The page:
Former Baltimore gangster and "The Wire" inspiration dies in jail
Juliet Perry | 2/18/2016, 4 p.m.
(CNN) Nathan "Bodie" Barksdale, the inspiration behind the show "The Wire," has died in a federal prison. He was 54.
Barksdale passed away from natural causes after being sick for a period of time, a spokesperson for the Baltimore City Health Department, Sean Naron, told CNN.
Barksdale was a notorious criminal in Baltimore in the 1980s. According to the Baltimore Sun, he ran a violent heroin-dealing operation in the Murphy Homes public housing complex.
Barksdale is also said to be the inspiration for a number of key characters in "The Wire," the critically acclaimed HBO series that chronicled life in the Baltimore projects. He's specifically thought to be the true story behind the ruthless drug king pin character "Avon Barksdale."
'This is real'
In 2010, Barksdale released a DVD that dramatized his own life, entitled "The Avon Barksdale Story: Legends of the Unwired."
In the low budget documentary he is interviewed by Wood Harris, who played Avon in the hit series.
"In real life," the narrator claims, "he was one of the most notorious gangster drug kingpins Baltimore has ever seen. He was a magnet for violence."
In a series of on-camera interviews, Barksdale talks about his early days as a pickpocket in the projects and his progression into more violent crime. He was reportedly shot over 20 times and had to have his right leg amputated below the knee.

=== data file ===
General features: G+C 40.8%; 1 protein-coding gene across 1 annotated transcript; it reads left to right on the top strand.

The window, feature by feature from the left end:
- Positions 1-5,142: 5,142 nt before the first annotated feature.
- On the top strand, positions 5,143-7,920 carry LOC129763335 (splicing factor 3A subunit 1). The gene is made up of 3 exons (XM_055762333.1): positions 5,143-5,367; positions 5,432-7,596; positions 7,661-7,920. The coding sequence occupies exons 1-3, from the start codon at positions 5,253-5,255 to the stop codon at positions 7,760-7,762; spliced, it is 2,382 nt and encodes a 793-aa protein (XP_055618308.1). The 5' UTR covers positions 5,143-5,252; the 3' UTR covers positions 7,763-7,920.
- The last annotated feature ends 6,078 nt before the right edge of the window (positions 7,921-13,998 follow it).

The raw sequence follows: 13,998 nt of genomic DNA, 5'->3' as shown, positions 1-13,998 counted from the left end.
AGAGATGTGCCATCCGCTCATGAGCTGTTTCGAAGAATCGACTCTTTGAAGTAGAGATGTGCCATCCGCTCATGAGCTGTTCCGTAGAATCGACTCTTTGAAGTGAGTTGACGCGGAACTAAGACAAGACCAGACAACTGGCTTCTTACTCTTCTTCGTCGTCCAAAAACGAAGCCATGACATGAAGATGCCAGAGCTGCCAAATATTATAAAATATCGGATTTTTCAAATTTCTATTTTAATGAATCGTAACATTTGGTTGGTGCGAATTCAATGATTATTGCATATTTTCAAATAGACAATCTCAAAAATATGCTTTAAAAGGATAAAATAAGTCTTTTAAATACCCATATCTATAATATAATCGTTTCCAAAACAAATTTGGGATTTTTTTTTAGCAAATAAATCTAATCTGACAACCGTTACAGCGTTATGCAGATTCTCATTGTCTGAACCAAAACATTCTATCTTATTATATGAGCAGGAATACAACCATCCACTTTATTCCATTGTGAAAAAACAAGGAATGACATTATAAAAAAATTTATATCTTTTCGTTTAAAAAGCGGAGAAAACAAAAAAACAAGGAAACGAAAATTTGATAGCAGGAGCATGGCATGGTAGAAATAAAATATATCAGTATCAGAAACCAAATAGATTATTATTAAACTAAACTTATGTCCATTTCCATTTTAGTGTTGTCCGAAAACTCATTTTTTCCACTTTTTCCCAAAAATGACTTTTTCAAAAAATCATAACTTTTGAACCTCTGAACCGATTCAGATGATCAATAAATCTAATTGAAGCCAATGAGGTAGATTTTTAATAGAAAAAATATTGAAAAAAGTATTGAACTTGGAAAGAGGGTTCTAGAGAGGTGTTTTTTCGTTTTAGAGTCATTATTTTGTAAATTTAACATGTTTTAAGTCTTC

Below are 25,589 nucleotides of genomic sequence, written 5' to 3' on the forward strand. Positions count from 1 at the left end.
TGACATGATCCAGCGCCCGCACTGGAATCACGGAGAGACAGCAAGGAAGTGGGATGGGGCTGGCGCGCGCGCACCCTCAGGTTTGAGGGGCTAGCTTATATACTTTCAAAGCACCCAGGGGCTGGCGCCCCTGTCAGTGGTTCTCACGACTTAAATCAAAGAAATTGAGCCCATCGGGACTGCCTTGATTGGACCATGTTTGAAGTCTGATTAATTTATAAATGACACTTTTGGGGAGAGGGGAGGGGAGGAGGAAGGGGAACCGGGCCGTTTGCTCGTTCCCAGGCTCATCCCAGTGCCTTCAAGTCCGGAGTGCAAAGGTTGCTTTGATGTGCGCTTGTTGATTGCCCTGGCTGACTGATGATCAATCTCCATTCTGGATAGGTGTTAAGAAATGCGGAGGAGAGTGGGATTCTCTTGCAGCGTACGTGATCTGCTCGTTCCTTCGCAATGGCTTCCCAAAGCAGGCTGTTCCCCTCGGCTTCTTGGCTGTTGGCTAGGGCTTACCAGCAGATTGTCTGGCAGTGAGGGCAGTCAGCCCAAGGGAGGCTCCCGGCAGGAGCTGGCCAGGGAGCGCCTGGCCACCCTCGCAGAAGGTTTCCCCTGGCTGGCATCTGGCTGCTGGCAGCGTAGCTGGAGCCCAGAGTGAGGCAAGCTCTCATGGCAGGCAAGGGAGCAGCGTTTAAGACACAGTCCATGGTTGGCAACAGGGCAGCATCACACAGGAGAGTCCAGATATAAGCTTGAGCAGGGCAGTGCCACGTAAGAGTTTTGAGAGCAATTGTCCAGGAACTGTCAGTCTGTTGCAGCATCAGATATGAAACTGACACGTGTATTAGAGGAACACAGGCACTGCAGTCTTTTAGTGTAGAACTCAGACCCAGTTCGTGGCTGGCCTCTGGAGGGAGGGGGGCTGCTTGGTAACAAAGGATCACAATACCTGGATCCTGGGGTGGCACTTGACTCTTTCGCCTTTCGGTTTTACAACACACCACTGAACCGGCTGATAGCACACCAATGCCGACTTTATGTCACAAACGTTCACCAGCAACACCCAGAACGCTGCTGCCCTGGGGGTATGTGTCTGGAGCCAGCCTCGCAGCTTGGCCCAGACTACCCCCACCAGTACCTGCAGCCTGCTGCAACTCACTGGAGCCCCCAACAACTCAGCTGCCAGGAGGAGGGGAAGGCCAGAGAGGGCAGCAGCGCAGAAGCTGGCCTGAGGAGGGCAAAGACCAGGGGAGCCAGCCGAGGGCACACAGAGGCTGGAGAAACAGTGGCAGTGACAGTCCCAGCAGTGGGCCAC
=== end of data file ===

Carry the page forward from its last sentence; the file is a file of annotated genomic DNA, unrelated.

"I've been paralyzed, I was temporarily blind," he tells Harris. "It's horrible being shot."
But series creator David Simon told The Baltimore Sun that the two men were not one and the same.
"There are some anecdotal connections between his story and a multitude of characters," Simon said to the paper in 2013.
"We mangled street and given names throughout 'The Wire' so that it was a general shout-out to the west-side players. But there is nothing that corresponds to a specific character." The series did also feature a low-level dealer in the fictional Barksdale organization called "Bodie."
While never matching the audiences of other big HBO series, the authenticity of "The Wire" inspired a passionate following. It's portrayal of a morally gray universe, set against an equally gray Baltimore backdrop, regularly has it being cited by critics as one of the most accomplished television series ever made.
"I said to the man, just don't make me a snitch," Barksdale said of being fictionalized by Simon in the show. "Ain't nothing I can do to stop it, just don't do that, and I won't kill your ass."